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Britten Les Illuminations - Soundstage.com


07 February 2005
Soundstage.com
Rad Bennett
5 Stars

The three remarkable compositions on this disc were penned between 1937 and 1943, when the precocious young composer was in his late 20s. They have in common the energy of youth and the wisdom of early maturity. The Variations, which on this disc comes as an interlude between the two vocal works, was the earliest, composed for Boyd Neel and his famous string orchestra. The latest to be written was the well-known Serenade. This incredible work was written for Britten's lifelong partner, tenor Peter Pears, and the horn virtuoso Dennis Brain. Its texts are drawn from the best English poetry pertaining to the night, verse by Charles Cotton, William Blake, Alfred Lord Tennyson, John Keats, and Ben Johnson.

All of these pieces have been recorded with Britten conducting. The composer was an inordinately fine, sensitive maestro. As good as his readings are, the ones on this SACD stand head and shoulders alongside them. You know something special is coming from the opening fanfare of Les Illuminations: precise, virtuoso, and yet thoroughly musical. When Toby Spence makes his first entrance, interest heightens. What a wonderful voice this young man has. Unlike the instruments of most English tenors, his voice is open at the top, and is radiant and secure, capable of stentorian, ringing passages or the quietest intimacy. In the Serenade, horn player Martin Owen, an artist of equal talent, joins him for a performance that glows with lyricism and crackles with drama.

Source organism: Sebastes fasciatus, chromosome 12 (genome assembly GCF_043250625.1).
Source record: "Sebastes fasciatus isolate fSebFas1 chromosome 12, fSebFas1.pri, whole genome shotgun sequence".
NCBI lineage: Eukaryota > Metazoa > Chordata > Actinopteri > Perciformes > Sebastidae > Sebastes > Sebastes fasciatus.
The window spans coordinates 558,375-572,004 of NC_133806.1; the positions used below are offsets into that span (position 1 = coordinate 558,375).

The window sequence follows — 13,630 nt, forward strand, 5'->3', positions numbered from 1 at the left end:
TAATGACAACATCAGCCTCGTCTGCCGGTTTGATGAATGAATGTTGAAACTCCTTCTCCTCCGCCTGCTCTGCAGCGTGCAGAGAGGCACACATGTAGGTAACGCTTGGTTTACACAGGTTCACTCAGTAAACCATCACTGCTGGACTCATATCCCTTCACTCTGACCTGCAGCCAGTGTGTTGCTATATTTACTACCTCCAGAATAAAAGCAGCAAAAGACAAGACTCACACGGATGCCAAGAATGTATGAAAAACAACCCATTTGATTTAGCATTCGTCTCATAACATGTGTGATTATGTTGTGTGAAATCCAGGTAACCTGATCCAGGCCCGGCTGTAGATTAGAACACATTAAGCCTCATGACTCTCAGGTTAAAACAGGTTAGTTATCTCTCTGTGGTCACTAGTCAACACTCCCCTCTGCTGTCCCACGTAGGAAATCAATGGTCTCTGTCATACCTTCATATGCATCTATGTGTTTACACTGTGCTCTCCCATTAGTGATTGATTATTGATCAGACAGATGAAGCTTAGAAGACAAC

The recorded sound is large and full, with singular presence and detail. The center channel is not used, this being a 4.0 recording, but the phantom center image is so stable that no one will miss it. The rear channels provide precisely the right amount of ambience.

If you know these works, rush to hear them in fresh and vibrant performances, if you do not, buy this disc for an incredible new experience. It captures a recording session where absolutely everything went right.


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